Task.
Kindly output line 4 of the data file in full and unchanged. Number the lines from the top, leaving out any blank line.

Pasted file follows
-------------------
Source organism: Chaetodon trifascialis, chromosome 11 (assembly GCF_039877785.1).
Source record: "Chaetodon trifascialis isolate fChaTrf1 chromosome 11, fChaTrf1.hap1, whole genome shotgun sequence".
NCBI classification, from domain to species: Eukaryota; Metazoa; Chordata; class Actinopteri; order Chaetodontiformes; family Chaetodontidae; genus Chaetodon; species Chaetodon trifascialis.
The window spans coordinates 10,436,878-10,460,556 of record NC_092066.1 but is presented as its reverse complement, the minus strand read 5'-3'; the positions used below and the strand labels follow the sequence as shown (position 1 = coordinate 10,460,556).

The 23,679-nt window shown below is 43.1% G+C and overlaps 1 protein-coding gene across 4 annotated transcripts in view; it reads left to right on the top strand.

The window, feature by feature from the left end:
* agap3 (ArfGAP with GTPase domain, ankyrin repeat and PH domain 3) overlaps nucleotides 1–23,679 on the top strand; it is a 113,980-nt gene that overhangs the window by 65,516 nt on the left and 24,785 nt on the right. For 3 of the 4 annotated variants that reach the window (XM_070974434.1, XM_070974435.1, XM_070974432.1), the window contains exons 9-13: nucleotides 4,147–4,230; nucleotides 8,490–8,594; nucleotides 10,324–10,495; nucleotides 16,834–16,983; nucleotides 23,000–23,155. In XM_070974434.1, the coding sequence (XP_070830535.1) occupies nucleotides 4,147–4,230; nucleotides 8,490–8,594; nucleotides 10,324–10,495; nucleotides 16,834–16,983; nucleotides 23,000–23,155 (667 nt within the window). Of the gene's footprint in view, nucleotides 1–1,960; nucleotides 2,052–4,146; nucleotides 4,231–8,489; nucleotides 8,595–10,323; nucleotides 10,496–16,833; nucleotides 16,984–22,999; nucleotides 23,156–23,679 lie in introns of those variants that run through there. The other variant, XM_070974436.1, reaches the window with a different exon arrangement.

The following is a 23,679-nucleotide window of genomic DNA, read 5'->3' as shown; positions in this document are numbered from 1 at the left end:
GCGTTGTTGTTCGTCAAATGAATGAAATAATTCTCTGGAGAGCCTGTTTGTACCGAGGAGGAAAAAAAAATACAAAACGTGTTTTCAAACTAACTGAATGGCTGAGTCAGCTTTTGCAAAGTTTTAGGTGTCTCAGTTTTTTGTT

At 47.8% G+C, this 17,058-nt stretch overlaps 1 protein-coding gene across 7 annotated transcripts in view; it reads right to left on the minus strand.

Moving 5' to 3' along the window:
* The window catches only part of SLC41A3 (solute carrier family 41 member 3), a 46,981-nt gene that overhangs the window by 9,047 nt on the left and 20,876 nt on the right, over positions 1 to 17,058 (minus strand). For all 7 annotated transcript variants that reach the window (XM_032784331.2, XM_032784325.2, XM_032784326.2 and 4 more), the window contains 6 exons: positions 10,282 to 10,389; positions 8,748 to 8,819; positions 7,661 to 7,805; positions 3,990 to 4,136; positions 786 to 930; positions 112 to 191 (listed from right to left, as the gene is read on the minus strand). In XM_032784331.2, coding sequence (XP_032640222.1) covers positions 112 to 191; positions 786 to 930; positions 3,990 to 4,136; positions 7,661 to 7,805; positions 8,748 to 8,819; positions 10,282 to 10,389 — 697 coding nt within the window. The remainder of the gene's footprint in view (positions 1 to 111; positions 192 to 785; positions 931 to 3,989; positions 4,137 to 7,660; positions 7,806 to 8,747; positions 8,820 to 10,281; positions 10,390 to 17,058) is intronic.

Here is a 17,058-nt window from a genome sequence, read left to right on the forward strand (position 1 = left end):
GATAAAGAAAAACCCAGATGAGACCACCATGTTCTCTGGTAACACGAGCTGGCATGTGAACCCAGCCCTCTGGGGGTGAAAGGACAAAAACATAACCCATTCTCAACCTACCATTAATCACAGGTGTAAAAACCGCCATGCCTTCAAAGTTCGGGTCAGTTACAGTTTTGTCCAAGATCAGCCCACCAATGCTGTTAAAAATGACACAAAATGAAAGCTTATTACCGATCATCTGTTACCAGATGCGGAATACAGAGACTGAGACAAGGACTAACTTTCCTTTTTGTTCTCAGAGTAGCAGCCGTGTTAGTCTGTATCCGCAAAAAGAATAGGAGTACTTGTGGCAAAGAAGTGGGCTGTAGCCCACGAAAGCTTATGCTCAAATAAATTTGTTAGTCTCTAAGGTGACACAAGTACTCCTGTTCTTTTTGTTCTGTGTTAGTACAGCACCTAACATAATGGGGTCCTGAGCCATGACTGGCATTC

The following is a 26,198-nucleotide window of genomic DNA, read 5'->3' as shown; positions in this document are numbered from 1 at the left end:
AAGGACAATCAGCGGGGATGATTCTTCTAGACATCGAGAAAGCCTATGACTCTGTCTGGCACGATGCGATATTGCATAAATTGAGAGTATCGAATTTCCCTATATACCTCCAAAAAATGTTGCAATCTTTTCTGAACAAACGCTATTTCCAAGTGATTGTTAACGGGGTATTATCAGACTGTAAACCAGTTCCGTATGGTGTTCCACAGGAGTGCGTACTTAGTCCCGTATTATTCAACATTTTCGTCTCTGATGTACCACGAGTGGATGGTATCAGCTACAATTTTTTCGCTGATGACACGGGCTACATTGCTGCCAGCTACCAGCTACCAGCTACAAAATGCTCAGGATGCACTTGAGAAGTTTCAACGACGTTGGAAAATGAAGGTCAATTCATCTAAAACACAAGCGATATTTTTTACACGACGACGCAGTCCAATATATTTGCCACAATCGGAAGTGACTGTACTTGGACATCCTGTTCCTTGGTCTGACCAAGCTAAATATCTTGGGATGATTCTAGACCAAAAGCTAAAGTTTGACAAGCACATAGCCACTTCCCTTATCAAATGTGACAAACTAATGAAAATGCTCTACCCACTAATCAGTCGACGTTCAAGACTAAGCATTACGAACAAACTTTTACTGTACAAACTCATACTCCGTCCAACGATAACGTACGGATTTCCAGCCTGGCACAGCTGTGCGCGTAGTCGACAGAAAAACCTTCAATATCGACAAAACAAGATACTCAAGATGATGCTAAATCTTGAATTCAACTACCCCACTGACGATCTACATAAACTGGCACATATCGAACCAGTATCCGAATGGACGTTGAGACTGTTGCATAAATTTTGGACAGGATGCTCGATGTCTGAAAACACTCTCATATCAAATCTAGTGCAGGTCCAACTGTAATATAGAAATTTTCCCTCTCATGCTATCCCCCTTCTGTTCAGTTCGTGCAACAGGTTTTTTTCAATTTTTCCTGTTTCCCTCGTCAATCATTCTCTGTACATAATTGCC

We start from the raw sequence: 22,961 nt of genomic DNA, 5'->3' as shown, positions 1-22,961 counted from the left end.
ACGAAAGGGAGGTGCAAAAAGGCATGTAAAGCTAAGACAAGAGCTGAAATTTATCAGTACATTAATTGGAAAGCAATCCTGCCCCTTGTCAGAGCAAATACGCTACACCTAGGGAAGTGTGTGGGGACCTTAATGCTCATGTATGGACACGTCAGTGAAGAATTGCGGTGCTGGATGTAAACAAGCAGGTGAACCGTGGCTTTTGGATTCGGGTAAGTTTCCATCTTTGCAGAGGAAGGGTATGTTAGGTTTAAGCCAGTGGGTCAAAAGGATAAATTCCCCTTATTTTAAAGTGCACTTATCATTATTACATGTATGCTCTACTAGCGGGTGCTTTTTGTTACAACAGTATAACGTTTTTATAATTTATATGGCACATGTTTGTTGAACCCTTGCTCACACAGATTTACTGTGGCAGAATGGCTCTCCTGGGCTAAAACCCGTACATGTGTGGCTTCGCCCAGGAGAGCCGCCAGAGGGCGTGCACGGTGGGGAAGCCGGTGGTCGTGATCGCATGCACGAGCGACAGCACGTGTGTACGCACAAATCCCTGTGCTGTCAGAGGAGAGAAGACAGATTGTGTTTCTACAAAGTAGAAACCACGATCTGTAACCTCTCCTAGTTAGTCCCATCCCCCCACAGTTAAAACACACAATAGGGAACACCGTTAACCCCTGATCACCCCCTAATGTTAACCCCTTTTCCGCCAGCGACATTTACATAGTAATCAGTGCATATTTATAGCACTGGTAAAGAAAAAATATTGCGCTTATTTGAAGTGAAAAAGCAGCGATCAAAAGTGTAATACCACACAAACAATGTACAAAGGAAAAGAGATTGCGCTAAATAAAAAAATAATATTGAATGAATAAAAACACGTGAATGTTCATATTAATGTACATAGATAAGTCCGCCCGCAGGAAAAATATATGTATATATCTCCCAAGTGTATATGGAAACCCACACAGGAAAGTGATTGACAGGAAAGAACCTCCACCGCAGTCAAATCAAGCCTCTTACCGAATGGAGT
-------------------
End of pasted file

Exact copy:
The window spans coordinates 10,436,878-10,460,556 of record NC_092066.1 but is presented as its reverse complement, the minus strand read 5'-3'; the positions used below and the strand labels follow the sequence as shown (position 1 = coordinate 10,460,556).